As soon as we become parents, we make it our responsibility to ensure that our child is safe from danger. We are vigilant in identifying potential hazards and taking steps to mitigate all threats. Substance use is one of the issues most parents consider a universal danger at the start. Not one new parent can be heard saying that they will be fine with their child’s occasional use as a teen. They don’t think, “It’s just (beer, wine, vaping), and I’d rather they experiment before they go to college” or “They need to learn how to party.” These words would be shocking to hear for the parents of a newborn or toddler. And yet…

These ideas slowly become the norm for many parents once children reach their teen years. We are giving our kids more freedom and responsibility in social media, driving, and unsupervised activities as part of the transition to adulthood. What was once non-negotiable has become an attitude of, “How else is my child going to socialize? All of the kids are doing it anyway,” and “I’m not going to embarrass myself or my kids by asking if there will be supervision or alcohol at a party.”

While some of these ideas may well be true, it does not absolve us of the commitment we made when our children were born. Somewhere between 12 and 18, we may waiver in our commitment and make concessions, excuse our stance, or outright make a “180” on our priorities. We are not suggesting there is a magic bullet solution, however, we cannot claim to be concerned about teen drug exposure and then overlook the events playing out in our backyards.

So what’s the answer? Taking action to reduce the likelihood of your child experimenting with substances for as long as possible is the best that you can do. Here are some practical tips to consider as you lean into protecting your child to the best of your ability:

  1. Communicate your views and beliefs about drugs. Talk with and listen to your kids on this important topic and be unwaveringly clear about your expectations. Parents have more influence on their teens that might be apparent. They still care about your view of them even though they often don’t act that way.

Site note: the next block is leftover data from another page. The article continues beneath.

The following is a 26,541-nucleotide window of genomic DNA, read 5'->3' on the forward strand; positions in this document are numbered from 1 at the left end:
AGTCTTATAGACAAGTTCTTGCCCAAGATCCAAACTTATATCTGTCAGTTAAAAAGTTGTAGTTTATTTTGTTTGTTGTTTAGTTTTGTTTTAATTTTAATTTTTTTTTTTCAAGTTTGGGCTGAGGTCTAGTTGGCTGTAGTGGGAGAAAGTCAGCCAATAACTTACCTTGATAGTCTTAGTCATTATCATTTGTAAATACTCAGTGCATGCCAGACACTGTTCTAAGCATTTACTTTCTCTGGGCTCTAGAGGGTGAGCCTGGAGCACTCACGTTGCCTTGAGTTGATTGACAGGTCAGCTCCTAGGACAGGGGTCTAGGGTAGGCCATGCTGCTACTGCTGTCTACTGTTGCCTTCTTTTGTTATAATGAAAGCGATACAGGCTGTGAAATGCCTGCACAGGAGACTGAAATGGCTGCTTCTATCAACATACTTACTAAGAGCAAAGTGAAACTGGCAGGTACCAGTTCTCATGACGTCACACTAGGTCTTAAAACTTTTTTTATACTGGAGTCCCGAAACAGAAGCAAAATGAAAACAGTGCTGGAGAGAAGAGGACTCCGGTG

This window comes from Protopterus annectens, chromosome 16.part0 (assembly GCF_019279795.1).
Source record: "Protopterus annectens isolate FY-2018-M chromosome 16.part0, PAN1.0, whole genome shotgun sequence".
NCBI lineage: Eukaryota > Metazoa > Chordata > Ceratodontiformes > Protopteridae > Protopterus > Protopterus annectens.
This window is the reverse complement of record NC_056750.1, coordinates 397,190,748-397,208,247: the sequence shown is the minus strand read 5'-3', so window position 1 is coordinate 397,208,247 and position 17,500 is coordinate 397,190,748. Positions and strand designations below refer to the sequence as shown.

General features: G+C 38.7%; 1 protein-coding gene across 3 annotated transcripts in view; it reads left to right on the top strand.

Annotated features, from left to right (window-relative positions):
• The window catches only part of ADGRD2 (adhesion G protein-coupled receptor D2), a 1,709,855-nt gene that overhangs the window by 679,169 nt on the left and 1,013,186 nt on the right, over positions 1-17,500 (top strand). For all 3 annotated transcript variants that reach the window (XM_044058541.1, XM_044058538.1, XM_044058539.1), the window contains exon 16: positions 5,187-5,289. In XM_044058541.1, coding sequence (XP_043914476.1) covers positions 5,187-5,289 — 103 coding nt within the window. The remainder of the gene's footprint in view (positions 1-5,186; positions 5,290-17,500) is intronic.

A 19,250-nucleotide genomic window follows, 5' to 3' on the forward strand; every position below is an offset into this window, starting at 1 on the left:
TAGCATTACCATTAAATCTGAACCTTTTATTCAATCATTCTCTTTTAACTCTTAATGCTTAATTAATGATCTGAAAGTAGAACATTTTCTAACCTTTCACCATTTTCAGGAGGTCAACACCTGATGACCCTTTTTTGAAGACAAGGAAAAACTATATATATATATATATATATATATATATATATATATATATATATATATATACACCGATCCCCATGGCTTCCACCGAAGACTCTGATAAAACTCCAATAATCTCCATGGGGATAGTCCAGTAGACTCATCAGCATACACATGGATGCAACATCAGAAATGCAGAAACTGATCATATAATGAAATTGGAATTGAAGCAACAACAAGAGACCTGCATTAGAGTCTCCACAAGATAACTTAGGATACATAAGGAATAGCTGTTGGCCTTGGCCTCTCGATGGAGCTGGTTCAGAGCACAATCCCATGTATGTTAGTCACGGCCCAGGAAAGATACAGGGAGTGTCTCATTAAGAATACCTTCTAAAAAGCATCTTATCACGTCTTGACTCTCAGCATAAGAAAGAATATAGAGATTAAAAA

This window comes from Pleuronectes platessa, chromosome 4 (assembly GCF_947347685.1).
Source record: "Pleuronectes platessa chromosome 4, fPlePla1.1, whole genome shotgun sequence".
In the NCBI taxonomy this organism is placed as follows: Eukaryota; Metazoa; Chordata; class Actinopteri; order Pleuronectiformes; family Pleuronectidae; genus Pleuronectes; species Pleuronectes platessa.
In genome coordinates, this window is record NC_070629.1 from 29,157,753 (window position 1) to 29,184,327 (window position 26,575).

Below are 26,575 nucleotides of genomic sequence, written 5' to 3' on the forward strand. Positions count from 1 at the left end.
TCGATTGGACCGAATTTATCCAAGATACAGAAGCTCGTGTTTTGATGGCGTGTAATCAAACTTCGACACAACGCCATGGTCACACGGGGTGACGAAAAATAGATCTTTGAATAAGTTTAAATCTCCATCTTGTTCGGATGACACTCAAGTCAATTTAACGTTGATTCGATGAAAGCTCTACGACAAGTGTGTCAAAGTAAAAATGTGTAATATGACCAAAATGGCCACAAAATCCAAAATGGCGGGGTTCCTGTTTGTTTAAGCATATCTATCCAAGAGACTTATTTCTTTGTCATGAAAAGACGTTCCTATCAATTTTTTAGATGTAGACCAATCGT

2. Use the word “drugs” when you talk about beer and hard seltzer. That is what they are. It is easy to become desensitized to these products because of our own experiences and because marketing treats them as harmless and a necessary component of a “good time.” Alcohol and now marijuana are legal drugs embedded into the social culture. The continued use and socializing with alcohol opens the door to exposure to other drugs such as marijuana, vaping, and prescription abuse.
  3. Take action through boundaries and consequences. These actions go a long way to solidifying your expectations and provide the consistency that our children need. Consequences are a natural part of life and hopefully an opportunity to learn. Use these teachable moments while the stakes are not quite as steep. This means we may need to change our plans to enforce the rule. Adolescents need even more supervision than toddlers. Adolescents are much more mobile, evolved, and complicated.  

Do the hard work and stand firm. This is not foolproof, but consistency with what you say and what you follow through on will maintain consistency. A unified commitment to our initial promise to protect our children from harm remains important until they reach adulthood – even if this makes us unpopular, creates conflict, or is an “accepted norm” within your community. You can do it. And we are happy to help. 

Musick, Kelly et al. “NEIGHBORHOOD NORMS AND SUBSTANCE USE AMONG TEENS.” Social science research vol. 37,1 (2008): 138-155. doi:10.1016/j.ssresearch.2007.02.00p

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